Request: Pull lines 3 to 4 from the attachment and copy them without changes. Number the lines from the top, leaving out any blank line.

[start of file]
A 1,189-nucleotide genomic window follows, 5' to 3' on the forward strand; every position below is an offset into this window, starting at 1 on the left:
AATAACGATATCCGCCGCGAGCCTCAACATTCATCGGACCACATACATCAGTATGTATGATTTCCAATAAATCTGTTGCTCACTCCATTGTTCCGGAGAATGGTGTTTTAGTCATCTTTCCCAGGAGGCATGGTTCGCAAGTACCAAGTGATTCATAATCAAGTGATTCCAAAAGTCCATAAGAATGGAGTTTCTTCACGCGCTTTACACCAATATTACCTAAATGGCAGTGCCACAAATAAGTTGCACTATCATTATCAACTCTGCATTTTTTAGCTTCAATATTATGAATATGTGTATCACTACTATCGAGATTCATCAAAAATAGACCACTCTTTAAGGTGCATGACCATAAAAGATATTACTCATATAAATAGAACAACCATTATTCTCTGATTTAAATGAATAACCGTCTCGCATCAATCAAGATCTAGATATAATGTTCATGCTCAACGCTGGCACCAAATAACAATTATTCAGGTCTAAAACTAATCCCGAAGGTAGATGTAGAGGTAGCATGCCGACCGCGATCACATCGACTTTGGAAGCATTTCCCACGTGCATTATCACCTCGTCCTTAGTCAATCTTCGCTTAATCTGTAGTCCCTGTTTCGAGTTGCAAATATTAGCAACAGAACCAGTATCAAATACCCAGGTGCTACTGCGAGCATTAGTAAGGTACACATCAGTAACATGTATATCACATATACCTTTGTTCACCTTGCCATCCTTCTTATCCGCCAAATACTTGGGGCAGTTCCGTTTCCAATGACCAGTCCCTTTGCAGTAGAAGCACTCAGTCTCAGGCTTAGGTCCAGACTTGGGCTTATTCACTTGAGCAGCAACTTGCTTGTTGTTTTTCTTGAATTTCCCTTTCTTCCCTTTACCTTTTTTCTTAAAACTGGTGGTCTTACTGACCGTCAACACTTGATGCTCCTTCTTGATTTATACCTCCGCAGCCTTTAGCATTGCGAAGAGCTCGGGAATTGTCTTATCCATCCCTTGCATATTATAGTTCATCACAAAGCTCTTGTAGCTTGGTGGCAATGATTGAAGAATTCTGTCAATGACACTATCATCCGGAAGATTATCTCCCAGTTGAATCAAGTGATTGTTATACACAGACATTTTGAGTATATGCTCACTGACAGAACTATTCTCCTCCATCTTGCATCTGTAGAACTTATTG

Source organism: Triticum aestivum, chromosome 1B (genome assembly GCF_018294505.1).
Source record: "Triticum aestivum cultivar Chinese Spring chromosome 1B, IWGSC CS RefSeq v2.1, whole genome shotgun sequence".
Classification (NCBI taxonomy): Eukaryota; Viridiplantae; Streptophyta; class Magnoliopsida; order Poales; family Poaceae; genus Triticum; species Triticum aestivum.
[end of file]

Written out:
Source organism: Triticum aestivum, chromosome 1B (genome assembly GCF_018294505.1).
Source record: "Triticum aestivum cultivar Chinese Spring chromosome 1B, IWGSC CS RefSeq v2.1, whole genome shotgun sequence".